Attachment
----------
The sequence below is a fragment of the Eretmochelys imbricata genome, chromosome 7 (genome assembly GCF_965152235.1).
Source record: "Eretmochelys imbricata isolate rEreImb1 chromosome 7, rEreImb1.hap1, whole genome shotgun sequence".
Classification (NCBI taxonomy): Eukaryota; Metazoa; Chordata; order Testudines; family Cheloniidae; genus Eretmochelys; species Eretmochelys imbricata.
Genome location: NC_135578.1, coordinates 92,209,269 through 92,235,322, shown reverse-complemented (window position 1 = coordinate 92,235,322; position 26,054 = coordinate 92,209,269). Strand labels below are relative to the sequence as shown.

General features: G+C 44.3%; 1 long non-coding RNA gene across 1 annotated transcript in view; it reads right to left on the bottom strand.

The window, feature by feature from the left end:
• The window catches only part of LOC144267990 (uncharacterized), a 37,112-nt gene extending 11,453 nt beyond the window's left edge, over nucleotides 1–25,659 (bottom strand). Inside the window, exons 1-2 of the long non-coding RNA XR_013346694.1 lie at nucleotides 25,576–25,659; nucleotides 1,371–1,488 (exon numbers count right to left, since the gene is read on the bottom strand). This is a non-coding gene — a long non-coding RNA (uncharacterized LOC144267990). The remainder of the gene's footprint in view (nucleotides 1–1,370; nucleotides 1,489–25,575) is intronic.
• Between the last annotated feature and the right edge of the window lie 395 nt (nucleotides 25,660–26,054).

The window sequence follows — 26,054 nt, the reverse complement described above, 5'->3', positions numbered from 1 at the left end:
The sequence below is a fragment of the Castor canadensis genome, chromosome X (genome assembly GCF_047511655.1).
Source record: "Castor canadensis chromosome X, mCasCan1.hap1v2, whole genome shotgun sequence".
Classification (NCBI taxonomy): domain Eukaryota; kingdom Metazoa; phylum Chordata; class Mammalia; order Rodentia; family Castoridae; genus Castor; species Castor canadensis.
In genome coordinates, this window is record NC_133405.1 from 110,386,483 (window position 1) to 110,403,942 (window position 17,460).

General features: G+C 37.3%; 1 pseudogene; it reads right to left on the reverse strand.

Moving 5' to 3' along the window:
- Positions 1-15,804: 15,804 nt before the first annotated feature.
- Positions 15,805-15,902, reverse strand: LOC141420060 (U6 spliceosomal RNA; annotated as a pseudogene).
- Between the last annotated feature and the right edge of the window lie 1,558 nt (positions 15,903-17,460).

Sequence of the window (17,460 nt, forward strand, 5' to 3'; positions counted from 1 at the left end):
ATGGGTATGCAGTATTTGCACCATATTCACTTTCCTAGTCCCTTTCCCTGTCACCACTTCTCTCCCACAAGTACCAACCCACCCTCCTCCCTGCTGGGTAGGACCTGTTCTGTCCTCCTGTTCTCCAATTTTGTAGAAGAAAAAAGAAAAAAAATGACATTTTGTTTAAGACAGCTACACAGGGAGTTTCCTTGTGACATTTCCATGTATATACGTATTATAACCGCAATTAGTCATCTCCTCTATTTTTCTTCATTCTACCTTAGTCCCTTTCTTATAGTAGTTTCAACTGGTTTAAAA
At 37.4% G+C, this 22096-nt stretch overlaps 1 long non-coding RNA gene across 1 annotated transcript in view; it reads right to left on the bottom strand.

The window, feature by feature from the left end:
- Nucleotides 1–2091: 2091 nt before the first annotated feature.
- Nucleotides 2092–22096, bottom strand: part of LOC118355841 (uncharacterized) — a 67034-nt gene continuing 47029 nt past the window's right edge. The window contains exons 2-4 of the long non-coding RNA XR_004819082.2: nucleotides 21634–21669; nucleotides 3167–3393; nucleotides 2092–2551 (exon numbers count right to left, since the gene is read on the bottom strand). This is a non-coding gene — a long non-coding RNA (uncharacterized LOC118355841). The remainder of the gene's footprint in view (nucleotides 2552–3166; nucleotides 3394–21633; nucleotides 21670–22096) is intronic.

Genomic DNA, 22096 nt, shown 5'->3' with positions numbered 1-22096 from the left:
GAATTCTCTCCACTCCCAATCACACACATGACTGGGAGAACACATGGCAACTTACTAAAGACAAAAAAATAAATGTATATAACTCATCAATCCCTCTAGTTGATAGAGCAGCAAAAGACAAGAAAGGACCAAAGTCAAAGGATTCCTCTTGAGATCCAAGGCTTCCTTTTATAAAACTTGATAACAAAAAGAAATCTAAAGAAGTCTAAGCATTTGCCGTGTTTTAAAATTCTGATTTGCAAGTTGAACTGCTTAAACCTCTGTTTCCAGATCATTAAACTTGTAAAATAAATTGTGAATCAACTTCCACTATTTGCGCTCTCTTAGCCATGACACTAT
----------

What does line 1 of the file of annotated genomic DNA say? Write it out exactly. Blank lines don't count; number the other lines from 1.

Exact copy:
The sequence below is a fragment of the Eretmochelys imbricata genome, chromosome 7 (genome assembly GCF_965152235.1).